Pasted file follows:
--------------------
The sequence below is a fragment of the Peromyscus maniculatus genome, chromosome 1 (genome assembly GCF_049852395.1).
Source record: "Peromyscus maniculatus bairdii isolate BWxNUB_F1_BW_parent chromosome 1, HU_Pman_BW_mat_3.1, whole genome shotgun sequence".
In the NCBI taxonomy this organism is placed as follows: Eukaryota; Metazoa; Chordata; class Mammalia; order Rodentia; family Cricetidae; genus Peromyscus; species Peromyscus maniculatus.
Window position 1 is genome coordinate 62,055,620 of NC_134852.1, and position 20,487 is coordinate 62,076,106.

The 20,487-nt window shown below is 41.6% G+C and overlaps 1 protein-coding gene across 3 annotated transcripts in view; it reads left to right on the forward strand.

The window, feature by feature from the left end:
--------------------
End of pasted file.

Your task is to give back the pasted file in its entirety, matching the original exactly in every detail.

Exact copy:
The sequence below is a fragment of the Peromyscus maniculatus genome, chromosome 1 (genome assembly GCF_049852395.1).
Source record: "Peromyscus maniculatus bairdii isolate BWxNUB_F1_BW_parent chromosome 1, HU_Pman_BW_mat_3.1, whole genome shotgun sequence".
In the NCBI taxonomy this organism is placed as follows: Eukaryota; Metazoa; Chordata; class Mammalia; order Rodentia; family Cricetidae; genus Peromyscus; species Peromyscus maniculatus.
Window position 1 is genome coordinate 62,055,620 of NC_134852.1, and position 20,487 is coordinate 62,076,106.

The 20,487-nt window shown below is 41.6% G+C and overlaps 1 protein-coding gene across 3 annotated transcripts in view; it reads left to right on the forward strand.

The window, feature by feature from the left end: